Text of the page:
Landing Page Tactic — Campaign Specific Landing Pages With a Purpose: Oatly created help-dad.com to act as a guide to help teenagers convince their dads to quit dairy. For example, the “Win Dad Over!” page featured videos that taught viewers how to win arguments and master difficult conversations. Rather than just trying to sell a product, Oatly created a resource guide for those who are wanting to help their loved ones switch to a plant-based diet. By creating a campaign-specific landing page with an educational purpose, Oatly increases the likelihood of having returning visitors as they are continuously getting value from visiting the website.
Content & Messaging — Using Statistics & Facts: Numbers are a great way to get people’s attention. Oatly created an entire section on help-dad.com called “Numbers & Such” to educate dads about climate change and plant-based diets. Oatly focused on the environmental impact of adopting a plant-based diet by providing stats such as “switching to a plant-based diet can reduce food-based greenhouse gas emissions by at least 30%”.
Oatly also provided specific stats concerning older males and veganism in the “Why Dads?” section which contained facts such as “50% of men don’t consider the environmental impact of food and drinks before making a purchase”.
Content & Messaging — Role Reversal: Video ads for the “Help Dad” campaign had an element of surprise and humour as the children were seen parenting their fathers rather than the other way around. This idea was based on the fact that “75% of men 44 - 75 agree that eating meat and dairy is part of their way of life”.
PR Tactic — Any Press is Good Press: Although the campaign received bad press, Oatly stood their ground and released a statement stating that they “don’t believe that by using these father-teenager situations we are undermining the importance of such a serious issue like alcoholism”. Oatly’s bold campaign definitely generated a lot of buzz, which may have contributed to their high volume of site visits (167K visits since launch).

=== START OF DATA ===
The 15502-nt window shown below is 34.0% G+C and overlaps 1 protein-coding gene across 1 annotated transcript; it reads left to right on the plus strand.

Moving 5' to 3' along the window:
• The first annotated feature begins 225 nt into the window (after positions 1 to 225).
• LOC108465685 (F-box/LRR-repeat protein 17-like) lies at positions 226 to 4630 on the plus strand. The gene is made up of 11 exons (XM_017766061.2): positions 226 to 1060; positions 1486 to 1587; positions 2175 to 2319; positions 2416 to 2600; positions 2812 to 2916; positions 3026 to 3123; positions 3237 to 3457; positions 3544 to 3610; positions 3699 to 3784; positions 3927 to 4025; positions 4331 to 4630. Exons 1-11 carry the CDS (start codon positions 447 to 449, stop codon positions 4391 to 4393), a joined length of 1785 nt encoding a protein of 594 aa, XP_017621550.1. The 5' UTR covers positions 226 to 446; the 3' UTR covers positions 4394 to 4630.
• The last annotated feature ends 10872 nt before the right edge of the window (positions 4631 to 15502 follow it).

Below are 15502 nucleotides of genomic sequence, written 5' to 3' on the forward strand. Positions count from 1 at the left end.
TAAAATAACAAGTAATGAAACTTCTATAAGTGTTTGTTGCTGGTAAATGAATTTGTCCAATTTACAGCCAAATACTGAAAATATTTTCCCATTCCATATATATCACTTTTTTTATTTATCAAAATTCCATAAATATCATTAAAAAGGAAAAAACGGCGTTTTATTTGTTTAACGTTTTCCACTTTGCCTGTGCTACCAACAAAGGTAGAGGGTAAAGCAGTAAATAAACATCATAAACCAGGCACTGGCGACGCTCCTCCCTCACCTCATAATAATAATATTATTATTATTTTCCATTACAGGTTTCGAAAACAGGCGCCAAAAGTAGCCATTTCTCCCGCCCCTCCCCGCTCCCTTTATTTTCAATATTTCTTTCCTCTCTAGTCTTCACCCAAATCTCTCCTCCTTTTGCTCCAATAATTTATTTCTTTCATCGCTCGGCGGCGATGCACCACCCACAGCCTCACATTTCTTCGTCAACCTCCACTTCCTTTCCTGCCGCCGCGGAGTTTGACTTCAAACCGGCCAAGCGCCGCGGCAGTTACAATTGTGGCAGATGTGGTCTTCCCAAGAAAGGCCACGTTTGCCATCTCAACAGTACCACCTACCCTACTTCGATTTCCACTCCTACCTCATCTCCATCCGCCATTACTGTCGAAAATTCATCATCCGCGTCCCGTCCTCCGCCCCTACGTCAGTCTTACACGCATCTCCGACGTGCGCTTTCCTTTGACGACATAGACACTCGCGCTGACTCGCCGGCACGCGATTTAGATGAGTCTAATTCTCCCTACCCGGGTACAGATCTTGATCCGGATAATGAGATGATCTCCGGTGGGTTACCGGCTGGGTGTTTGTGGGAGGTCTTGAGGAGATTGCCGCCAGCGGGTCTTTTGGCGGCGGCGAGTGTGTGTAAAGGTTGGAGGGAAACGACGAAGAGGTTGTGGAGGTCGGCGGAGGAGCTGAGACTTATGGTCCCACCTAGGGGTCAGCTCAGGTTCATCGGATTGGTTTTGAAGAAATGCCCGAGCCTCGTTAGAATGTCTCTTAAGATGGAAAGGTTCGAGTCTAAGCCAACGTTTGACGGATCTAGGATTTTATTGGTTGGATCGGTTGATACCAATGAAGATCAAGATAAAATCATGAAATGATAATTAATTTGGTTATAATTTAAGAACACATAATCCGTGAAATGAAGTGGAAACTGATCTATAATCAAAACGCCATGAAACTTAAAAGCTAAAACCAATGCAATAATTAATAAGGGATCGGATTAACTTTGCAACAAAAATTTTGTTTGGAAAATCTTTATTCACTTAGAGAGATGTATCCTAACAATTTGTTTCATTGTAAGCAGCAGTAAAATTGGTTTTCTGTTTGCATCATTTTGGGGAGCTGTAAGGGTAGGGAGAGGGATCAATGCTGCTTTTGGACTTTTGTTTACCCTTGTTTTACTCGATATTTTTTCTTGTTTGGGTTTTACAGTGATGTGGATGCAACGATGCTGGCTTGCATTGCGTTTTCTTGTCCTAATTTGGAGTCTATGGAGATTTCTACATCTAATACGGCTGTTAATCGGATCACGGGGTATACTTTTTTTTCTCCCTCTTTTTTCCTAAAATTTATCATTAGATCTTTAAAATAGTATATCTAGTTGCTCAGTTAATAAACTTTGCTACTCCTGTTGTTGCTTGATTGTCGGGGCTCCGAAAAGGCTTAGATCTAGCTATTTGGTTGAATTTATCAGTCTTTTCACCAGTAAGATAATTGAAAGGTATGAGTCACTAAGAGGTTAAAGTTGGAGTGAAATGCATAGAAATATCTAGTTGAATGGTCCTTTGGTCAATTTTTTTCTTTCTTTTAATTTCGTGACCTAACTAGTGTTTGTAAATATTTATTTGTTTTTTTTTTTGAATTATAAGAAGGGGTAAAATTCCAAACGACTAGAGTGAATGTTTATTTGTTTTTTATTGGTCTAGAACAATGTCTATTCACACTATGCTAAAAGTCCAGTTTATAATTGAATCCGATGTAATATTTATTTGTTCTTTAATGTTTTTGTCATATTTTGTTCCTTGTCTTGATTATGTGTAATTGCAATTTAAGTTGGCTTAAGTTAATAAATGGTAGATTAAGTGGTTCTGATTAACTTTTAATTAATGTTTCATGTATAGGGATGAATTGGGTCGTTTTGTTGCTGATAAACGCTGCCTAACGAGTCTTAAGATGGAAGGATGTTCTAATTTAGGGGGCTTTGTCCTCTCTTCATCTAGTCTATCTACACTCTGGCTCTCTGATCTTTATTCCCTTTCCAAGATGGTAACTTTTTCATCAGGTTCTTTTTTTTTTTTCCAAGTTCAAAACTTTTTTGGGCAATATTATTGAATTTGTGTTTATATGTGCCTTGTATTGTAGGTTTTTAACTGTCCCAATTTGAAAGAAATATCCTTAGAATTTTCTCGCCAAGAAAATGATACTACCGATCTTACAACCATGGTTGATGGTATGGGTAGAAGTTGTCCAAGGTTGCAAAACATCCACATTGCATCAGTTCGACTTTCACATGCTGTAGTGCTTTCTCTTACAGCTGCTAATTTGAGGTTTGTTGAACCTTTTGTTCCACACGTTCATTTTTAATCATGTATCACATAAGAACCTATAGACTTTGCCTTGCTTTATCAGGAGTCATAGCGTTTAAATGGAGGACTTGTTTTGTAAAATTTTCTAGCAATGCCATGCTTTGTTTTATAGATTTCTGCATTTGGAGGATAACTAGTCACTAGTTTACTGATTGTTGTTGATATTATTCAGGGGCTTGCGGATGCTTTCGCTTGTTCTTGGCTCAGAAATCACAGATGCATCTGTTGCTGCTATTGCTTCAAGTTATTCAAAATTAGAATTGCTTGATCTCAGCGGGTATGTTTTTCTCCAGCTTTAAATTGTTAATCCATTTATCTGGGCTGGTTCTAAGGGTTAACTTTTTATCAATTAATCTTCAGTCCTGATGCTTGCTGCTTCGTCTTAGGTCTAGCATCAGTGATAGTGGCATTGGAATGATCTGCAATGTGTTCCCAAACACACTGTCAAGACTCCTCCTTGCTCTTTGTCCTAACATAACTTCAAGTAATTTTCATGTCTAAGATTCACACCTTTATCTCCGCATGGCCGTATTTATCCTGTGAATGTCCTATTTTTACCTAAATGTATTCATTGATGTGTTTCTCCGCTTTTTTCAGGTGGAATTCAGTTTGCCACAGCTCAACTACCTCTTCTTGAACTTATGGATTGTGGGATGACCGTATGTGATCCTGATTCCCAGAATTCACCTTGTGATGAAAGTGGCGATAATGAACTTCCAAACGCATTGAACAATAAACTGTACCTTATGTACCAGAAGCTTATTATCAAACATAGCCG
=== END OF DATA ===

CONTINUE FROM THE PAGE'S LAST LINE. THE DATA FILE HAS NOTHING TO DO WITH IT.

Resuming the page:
In January 2021, Oatly launched the “Help Dad” campaign where the main objective was to help dads quit dairy.
The campaign got its own website (help-dad.com) which featured 6 content categories such as vegan recipes for dads, statistics on plant-based diets and more.
Why dads? Oatly is targeting dads for the following reasons:
The “When Dad Says...” section teaches teenagers & young adults how to convince their fathers to quit dairy by providing them with facts and counterarguments.
Oatly partnered up with Tim Harkness, who is an author and psychologist, to teach their consumers how to “win dad over” and quit dairy.
The “Numbers & Such” section contains stats about the climate, animal factories, and emissions.
Help-dad.com generated 167K site visits since launch (January 2021) with 82% of total site traffic coming from mobile devices.
The campaign was launched primarily in Europe, where 83% of total traffic was generated from the UK.
Help-dad.com has +11% more males visiting their site compared to Oatly.com and a higher percentage (+6%) of help-dad.com’s site visitors are between 18-24 years old.
The Display Ads marketing channel drove the highest volume of site traffic (41%) for help-dad.com followed by direct (28%).
For this campaign, Oatly ran a simple display ad*, directing users to help-dad.com for more information.
Oatly ran 3 video ads on Facebook*, with each ad showcasing a teenager having a conversation with their father about dairy.
In total, Oatly ran 4 YouTube ads which were all under 40 seconds long.
The “Help Dad” campaign received bad press as Oatly was accused of mocking alcoholism and incorrectly positioning “all older people as planet-thrashers.”